Over the past two years, the interior design industry has experienced the ripple effect impacts of supply chain disruptions. Designers have been forced to navigate longer lead times than ever before, all while coaching clients through the process. Communicating with new clients about these timeline realities has become a necessity, requiring even more honesty and education from the get-go.
We invited Operations Manager, Katie Pleasant and Senior Designer, Louise Mueller of Lindsey Brooke Design to discuss how they’ve adapted day-to-day operations and kept clients informed every step of the way. We know you’ll resonate with their experience and can put their communication tips into practice today.
From the Lindsey Brooke Design team: Our industry has seen disruption in everything from material shortages to production deficits to delayed transport since the beginning of 2020. Furniture lead times have gone from 8-12 weeks to sometimes up to 36 weeks. Lead times have started to come back down slightly, but demand is high, so things are far from normal. On top of long lead times, we’re experiencing long delivery times, and a lot of furniture arrives with damages. We then need replacement pieces that sometimes add months or manage repairs with local furniture medics.
Communication from vendors is not what it used to be either. More time is spent following up on these ETAs that have not been communicated to us. We have to proactively contact vendors to find out that backorder estimates have been pushed further, sometimes by months. Anything coming from overseas has the longest delay time in both production and transport. Appliances and outdoor fabrics are examples of somethings with the most extended lead times, so we are having clients order these products early.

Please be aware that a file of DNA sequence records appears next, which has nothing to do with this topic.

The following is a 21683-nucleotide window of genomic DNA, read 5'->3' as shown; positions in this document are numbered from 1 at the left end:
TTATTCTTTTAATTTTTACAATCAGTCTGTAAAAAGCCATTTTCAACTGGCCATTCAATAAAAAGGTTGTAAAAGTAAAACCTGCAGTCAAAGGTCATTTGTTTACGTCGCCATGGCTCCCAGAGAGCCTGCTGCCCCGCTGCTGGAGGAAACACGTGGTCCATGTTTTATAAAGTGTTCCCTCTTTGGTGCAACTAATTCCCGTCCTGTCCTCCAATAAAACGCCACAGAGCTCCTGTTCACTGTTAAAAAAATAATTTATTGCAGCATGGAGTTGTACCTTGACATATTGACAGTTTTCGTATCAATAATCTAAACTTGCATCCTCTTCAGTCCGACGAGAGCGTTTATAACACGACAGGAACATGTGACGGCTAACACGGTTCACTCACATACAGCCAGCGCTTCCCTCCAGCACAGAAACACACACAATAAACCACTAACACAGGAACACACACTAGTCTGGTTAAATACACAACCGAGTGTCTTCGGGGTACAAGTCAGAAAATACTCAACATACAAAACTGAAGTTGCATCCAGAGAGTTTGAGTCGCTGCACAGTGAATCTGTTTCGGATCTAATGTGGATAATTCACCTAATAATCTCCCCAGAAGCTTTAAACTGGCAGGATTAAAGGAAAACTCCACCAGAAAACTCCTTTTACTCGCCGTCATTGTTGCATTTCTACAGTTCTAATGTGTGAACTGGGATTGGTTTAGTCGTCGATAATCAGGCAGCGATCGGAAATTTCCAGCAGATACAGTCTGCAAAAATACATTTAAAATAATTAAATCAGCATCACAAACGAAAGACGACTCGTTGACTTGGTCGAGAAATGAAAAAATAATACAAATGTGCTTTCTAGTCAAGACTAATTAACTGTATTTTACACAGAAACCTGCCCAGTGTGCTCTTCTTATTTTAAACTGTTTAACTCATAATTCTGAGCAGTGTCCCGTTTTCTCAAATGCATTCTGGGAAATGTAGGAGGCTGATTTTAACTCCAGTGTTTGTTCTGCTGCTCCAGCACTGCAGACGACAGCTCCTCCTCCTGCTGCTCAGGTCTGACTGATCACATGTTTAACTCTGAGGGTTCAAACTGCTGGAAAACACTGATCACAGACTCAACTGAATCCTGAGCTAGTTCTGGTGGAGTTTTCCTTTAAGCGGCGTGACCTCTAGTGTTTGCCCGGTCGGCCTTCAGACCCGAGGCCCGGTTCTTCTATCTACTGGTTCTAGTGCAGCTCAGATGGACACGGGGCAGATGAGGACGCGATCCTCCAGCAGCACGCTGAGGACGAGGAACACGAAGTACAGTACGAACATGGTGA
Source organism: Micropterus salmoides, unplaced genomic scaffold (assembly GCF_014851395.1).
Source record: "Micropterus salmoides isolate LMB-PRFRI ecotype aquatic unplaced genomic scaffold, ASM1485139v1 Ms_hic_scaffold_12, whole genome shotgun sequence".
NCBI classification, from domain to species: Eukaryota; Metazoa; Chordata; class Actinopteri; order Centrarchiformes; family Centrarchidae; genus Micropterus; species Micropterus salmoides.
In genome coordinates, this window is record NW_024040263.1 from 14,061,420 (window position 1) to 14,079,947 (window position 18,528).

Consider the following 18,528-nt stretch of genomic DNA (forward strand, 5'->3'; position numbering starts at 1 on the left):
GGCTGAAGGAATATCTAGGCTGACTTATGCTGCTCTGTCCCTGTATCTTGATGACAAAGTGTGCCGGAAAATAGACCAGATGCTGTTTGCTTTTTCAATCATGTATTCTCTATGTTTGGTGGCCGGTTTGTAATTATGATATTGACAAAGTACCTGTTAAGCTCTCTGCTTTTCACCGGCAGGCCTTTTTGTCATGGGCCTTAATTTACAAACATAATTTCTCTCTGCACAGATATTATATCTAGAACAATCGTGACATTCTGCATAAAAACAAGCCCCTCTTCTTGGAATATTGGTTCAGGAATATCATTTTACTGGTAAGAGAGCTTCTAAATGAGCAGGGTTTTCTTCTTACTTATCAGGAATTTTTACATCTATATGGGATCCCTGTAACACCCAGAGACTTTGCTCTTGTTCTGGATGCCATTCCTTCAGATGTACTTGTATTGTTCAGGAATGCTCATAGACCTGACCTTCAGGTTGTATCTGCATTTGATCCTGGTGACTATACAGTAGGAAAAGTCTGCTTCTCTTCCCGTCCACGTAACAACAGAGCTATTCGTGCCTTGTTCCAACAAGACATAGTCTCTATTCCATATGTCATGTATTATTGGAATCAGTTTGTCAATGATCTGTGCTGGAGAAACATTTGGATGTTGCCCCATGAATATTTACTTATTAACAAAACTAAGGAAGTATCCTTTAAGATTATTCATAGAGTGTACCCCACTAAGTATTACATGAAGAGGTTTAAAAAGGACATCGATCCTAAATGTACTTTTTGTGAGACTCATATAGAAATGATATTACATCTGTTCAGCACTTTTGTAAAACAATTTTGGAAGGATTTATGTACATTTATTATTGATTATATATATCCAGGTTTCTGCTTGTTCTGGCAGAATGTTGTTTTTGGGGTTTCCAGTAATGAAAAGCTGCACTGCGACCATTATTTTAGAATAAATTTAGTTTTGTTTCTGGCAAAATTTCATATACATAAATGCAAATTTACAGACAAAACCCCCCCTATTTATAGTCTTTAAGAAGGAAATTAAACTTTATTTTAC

Because of all this, it has been a really great time to connect with local workrooms and produce more custom furniture as their lead times tend to be better. We are seeing the supply for materials coming back slowly. Prices of products and shipping have also gone up a lot in the past year across the board, and if you don’t see an additional line item “surcharge” on your vendor invoice, it is usually a cause for celebration.
Set your client relationships up for success with these three strategies.
Transparency is so important when communicating with clients. We set an expectation early in the process and educate them on the current state of the supply chain. Planning with this mindset from the beginning helps clients understand their project will be beautiful, but it will just take a little longer to complete. We have yet to see anyone die from a sofa not being delivered on time!
“Overpromising and under-delivering is a sure way for disappointment. We want our clients to have a great experience, so managing expectations with honest, open communication is key.”
Using the words in-stock should be done with caution. These days, a product can be in-stock when you propose an item and be gone an hour later with a six-month backorder. Warn your clients that this can happen so they know that decision-making is on the clock.
Once we go through the ordering process, we have a list of expected shipping dates for each item. We let the client know if anything has a significant backorder or if we need to find an alternative item. Overpromising and under-delivering is a sure way for disappointment. We want our clients to have a great experience, so managing expectations with honest, open communication is key.
Thank you to Katie and Louise of Lindsey Brooke Design for sharing your insight with us! You can learn more about the LBD team on Instagram or visit their website. You can also learn from LBD first-hand about this topic and more by joining us at Design Camp.
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